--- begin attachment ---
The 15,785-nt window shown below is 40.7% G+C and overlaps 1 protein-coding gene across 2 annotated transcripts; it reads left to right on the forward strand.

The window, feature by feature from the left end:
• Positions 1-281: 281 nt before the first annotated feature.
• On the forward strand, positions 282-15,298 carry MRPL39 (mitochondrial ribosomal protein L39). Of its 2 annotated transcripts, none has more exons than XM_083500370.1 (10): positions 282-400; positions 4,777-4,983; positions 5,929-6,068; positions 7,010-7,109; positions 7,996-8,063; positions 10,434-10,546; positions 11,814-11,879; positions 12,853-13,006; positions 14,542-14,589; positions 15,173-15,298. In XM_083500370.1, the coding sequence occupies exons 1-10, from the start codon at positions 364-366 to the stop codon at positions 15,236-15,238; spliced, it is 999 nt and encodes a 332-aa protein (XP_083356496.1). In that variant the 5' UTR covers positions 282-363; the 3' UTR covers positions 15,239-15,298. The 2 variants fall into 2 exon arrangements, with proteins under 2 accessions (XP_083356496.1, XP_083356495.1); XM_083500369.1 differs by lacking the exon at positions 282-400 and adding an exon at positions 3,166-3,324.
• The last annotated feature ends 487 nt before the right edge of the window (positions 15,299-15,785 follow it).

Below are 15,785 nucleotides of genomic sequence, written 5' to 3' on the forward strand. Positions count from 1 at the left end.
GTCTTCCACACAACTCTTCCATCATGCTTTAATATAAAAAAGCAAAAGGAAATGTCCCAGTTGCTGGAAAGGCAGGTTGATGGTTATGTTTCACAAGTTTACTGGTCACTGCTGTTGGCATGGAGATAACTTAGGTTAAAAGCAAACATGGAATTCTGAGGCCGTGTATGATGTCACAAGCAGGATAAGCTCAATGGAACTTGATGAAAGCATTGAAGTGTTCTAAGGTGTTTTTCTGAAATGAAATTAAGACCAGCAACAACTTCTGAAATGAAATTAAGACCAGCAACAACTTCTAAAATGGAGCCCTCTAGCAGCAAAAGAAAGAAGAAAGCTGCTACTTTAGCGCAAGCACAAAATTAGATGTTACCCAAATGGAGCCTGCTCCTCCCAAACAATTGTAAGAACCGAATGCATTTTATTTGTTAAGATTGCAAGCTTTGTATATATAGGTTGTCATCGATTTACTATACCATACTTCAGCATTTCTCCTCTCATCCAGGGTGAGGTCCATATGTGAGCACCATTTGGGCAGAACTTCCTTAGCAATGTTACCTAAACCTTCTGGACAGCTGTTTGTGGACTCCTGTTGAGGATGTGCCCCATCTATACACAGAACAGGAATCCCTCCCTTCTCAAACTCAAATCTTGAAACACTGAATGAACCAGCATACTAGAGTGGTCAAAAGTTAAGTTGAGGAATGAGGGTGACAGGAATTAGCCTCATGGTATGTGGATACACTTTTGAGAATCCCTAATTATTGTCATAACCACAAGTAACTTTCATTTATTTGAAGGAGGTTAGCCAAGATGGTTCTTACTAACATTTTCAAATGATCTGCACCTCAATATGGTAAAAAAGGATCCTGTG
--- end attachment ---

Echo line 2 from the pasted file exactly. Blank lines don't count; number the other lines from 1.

The window, feature by feature from the left end: